SIMON BROWN: I’m chatting now with Viv Govender, he is, of course, a portfolio manager at Rand Swiss. Viv, good morning. I appreciate your time. Later today, I think after the close in the US, [we’ll get] Tesla results. I’m reminded of a conversation we had around Tesla, and I’m trying to remember when it was. I think it was in August or September. At that point, split-adjusted it was (around) $300 a share and, in fact, looking at the chart, it goes back earlier. It was early August. It’s now rallied to $880-odd dollars. It is on a price/earnings of crazy numbers.
You made the argument when we spoke last time that this has been valued more like a tech stock, and certainly, that is what the pricing is telling us. But this stock is pricing in a bright future, plus a lot more.
VIV GOVENDER: Yes. If you’ve valued Tesla as a car company, it’s impossible to value it at this level. There’s just no way to get a valuation this high. If it was the world’s best, biggest car company, if you look at other car companies out there, the Toyotas, the Volkswagens, much, much larger companies, that do production in terms of sales, revenue, and so on, Tesla’s valuation is multiples what theirs are. And so the only way to get a valuation of this, for Tesla, is if you value it as a tech company, and if you focus on one particular aspect of it, I believe, which is the self-driving option.
If Tesla gets self-driving right, I think that is something that could justify this kind of price, because that is something that will actually change quite frankly, the way the world functions. So real estate, the whole economy will basically change if it really comes as a zero-cost to have you know, goods delivered, people delivered by a self-driving (car). So I think that is the only way you’d value Tesla as high as it is.
SIMON BROWN: And truthfully, Tesla is way ahead. Weimer’s doing their self-driving. Uber had a division, they’ve spun it out. But the difference here is that Tesla’s got, what, a couple of million vehicles on the road, and those are all kind of in a way beta testers for Tesla. So they are getting that mileage, they’re getting real-world testing, which is giving them a significant advantage over competitors.
VIV GOVENDER: Oh, yes. I do think that self-driving has the most grounded. Imagine if self-driving becomes viable, the first company that does it and proves that it’s safe – are you going to buy the second company? Why would you risk your life on (a company that is on) the way to getting there, when there’s something out there that actually works at the moment?
So, yes, if Tesla’s self-driving becomes a technology that they can market to the rest of the world, it’s not just going to be cars, there’ll be little scooters delivering your pizza to you.
There’ll be little self-driving vehicles weighing may be less than a hundred kilograms taking your groceries to your door. It becomes a very different world like I said. And I do think we will be seeing a first-mover advantage. That’s going to be quite large if Tesla gets it right.
SIMON BROWN: You said that to me before. There is no chance I’m getting into sort of second-place self-driving. I want the best self-driving.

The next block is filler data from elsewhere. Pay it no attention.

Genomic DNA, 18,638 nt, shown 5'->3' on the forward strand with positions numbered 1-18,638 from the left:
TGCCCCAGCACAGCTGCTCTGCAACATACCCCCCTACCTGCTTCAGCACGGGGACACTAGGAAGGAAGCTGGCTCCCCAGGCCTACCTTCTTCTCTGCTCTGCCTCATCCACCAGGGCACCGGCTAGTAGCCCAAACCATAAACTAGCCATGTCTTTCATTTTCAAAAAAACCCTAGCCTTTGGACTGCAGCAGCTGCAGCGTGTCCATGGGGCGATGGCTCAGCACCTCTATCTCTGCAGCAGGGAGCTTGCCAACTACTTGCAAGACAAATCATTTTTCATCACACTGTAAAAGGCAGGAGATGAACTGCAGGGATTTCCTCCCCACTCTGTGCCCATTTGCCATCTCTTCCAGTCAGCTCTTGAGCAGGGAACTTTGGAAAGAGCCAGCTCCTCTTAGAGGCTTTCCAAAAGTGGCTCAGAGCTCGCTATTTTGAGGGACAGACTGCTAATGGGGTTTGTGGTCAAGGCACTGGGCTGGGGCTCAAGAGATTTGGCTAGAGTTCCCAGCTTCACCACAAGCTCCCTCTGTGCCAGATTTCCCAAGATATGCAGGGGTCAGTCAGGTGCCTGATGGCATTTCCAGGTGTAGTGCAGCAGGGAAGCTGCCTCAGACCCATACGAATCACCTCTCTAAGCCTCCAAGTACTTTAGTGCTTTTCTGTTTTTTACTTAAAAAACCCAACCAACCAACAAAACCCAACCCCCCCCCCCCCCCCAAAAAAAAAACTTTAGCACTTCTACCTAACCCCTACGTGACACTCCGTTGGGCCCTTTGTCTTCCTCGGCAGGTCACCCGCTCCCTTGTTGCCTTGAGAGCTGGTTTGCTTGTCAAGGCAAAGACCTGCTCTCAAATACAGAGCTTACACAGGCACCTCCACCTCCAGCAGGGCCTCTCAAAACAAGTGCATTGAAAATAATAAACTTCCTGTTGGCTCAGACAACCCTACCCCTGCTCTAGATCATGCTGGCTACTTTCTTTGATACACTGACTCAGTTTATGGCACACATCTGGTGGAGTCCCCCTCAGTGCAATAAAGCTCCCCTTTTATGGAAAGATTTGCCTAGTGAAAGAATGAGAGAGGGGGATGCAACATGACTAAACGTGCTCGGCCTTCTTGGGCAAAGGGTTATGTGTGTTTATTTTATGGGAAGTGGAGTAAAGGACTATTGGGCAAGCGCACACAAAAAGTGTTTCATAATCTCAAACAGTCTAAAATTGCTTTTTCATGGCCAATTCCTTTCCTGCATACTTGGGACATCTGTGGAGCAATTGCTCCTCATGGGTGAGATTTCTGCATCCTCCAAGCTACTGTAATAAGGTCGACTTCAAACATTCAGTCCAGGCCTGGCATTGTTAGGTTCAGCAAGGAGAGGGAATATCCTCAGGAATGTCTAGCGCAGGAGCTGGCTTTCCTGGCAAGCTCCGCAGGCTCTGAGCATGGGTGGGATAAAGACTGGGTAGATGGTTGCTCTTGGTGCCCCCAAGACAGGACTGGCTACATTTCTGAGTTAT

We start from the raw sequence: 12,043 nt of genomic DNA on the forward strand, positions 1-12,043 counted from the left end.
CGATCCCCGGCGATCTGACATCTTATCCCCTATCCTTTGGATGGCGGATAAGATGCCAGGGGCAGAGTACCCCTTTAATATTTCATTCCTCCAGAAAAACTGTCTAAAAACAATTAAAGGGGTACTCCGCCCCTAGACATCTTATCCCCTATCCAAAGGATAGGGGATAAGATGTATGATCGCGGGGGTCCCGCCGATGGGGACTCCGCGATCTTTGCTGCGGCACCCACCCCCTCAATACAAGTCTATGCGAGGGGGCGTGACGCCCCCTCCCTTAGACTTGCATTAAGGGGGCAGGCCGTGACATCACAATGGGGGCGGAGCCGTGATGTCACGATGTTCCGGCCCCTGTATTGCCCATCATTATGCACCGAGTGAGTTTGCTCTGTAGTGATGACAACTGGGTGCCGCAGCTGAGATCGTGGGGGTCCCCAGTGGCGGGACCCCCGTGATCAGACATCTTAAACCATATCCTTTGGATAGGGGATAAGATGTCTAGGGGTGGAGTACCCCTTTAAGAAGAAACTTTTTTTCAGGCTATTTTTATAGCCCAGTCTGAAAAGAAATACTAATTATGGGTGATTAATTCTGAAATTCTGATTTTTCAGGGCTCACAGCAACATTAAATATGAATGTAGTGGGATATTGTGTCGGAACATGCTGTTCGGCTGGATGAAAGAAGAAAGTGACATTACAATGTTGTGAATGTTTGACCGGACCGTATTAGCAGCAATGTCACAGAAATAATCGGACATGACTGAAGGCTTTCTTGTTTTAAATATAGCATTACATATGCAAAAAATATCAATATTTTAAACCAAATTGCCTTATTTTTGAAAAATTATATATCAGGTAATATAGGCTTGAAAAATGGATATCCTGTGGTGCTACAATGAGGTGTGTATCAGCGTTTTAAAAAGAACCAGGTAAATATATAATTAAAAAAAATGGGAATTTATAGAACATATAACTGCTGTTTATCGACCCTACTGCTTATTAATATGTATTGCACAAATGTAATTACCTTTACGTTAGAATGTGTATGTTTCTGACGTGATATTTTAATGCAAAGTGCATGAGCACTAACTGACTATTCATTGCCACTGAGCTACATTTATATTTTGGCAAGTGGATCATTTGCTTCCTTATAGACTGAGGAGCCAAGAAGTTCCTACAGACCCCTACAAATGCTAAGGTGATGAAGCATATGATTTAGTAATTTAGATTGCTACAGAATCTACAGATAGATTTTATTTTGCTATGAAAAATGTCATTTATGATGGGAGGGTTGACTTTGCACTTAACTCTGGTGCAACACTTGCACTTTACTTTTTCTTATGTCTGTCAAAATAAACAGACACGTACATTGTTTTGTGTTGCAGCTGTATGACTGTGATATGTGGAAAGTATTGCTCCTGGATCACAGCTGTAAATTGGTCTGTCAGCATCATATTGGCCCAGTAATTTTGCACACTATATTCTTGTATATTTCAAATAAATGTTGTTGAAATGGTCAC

I’m not sure if you’ve… kept up with the Reddit, the Wall Street bets, sort of sub-Reddit on there. GameStop has been their most recent sort of target. Last Tuesday stock was trading at $20. Last night it closed at almost $150. It’s almost like this group of Redditors are kind of taking on Wall Street; they pick a stock and they go crazy with it. And so far the Redditors are seemingly winning.
VIV GOVENDER: Look, this is something that has been done before. If you look at the SoftBank situation a little while ago, if you look at the market fundamentals – not the stock fundamentals, but the market fundamentals – you often find ways to get an analysis of [something], especially if you go with some kind of size into the market, something that’s basically, for instance, heavily shorted, and you go with enough buyers in there, you are going to cause a short squeeze, a short squeeze that will force the underlying institutional buyer – shorter, rather – to basically have to buy it back from you at a very, very high price. And you could force these out. I think you’ve seen that kind of stuff in the past as well.
This is the first time I think that it’s really been done by a cognative number of smaller individual traders. You have seen larger institutional guys as I said, Soft Bank and so on, mess around with this kind of stuff in the past. And so it’s almost like a case of being eaten by a shark, or being eaten by a bunch of piranhas. It’s still the same situation.
But, that being said, this is a reasonably dangerous aspect as well, because you’ve got to get the pricing right. Eventually, you are not looking at the underlying fundamentals of the… stock…. If you look at the underlying fundamentals of the market, the supply and demand, the short stock availability and so forth, I do think that, like I said, it has been done in the past by large institutions. It’s just that we are seeing now some of the smaller guys out there, the retail traders, being able to coordinate via a mechanism like Reddit, and they’re also getting the same kind of results and the same kind of profits.
SIMON BROWN: And that happened last year with Hertz, with Kodak, but I think this was the more organised, perhaps. We’ll leave it there. Viv Govender, portfolio manager at Rand Swiss, I appreciate your early morning time, sir.